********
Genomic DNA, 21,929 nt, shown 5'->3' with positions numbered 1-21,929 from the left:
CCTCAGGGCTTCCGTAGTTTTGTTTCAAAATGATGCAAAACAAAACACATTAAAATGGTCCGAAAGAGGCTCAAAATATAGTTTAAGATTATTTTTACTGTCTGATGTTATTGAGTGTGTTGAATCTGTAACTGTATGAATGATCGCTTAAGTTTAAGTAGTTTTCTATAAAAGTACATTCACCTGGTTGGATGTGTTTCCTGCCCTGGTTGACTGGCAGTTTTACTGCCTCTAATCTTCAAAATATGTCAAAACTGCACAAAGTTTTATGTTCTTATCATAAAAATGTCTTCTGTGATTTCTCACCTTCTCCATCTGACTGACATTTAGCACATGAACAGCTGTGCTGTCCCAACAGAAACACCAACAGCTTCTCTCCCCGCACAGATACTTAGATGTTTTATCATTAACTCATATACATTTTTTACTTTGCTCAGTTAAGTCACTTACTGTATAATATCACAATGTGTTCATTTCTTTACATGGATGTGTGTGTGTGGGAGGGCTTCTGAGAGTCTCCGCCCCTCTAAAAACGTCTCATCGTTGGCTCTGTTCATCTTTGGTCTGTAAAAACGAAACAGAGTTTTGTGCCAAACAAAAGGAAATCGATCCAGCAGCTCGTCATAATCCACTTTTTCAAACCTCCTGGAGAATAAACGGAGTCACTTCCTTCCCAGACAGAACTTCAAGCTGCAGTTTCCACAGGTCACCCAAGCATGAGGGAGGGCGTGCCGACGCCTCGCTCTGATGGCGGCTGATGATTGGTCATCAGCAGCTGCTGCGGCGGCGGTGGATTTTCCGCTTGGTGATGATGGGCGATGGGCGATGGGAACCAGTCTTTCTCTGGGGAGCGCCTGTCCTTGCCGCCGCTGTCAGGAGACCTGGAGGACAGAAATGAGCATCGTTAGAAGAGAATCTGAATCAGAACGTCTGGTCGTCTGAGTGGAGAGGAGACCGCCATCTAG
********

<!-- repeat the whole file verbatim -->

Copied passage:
Genomic DNA, 21,929 nt, shown 5'->3' with positions numbered 1-21,929 from the left:
CCTCAGGGCTTCCGTAGTTTTGTTTCAAAATGATGCAAAACAAAACACATTAAAATGGTCCGAAAGAGGCTCAAAATATAGTTTAAGATTATTTTTACTGTCTGATGTTATTGAGTGTGTTGAATCTGTAACTGTATGAATGATCGCTTAAGTTTAAGTAGTTTTCTATAAAAGTACATTCACCTGGTTGGATGTGTTTCCTGCCCTGGTTGACTGGCAGTTTTACTGCCTCTAATCTTCAAAATATGTCAAAACTGCACAAAGTTTTATGTTCTTATCATAAAAATGTCTTCTGTGATTTCTCACCTTCTCCATCTGACTGACATTTAGCACATGAACAGCTGTGCTGTCCCAACAGAAACACCAACAGCTTCTCTCCCCGCACAGATACTTAGATGTTTTATCATTAACTCATATACATTTTTTACTTTGCTCAGTTAAGTCACTTACTGTATAATATCACAATGTGTTCATTTCTTTACATGGATGTGTGTGTGTGGGAGGGCTTCTGAGAGTCTCCGCCCCTCTAAAAACGTCTCATCGTTGGCTCTGTTCATCTTTGGTCTGTAAAAACGAAACAGAGTTTTGTGCCAAACAAAAGGAAATCGATCCAGCAGCTCGTCATAATCCACTTTTTCAAACCTCCTGGAGAATAAACGGAGTCACTTCCTTCCCAGACAGAACTTCAAGCTGCAGTTTCCACAGGTCACCCAAGCATGAGGGAGGGCGTGCCGACGCCTCGCTCTGATGGCGGCTGATGATTGGTCATCAGCAGCTGCTGCGGCGGCGGTGGATTTTCCGCTTGGTGATGATGGGCGATGGGCGATGGGAACCAGTCTTTCTCTGGGGAGCGCCTGTCCTTGCCGCCGCTGTCAGGAGACCTGGAGGACAGAAATGAGCATCGTTAGAAGAGAATCTGAATCAGAACGTCTGGTCGTCTGAGTGGAGAGGAGACCGCCATCTAG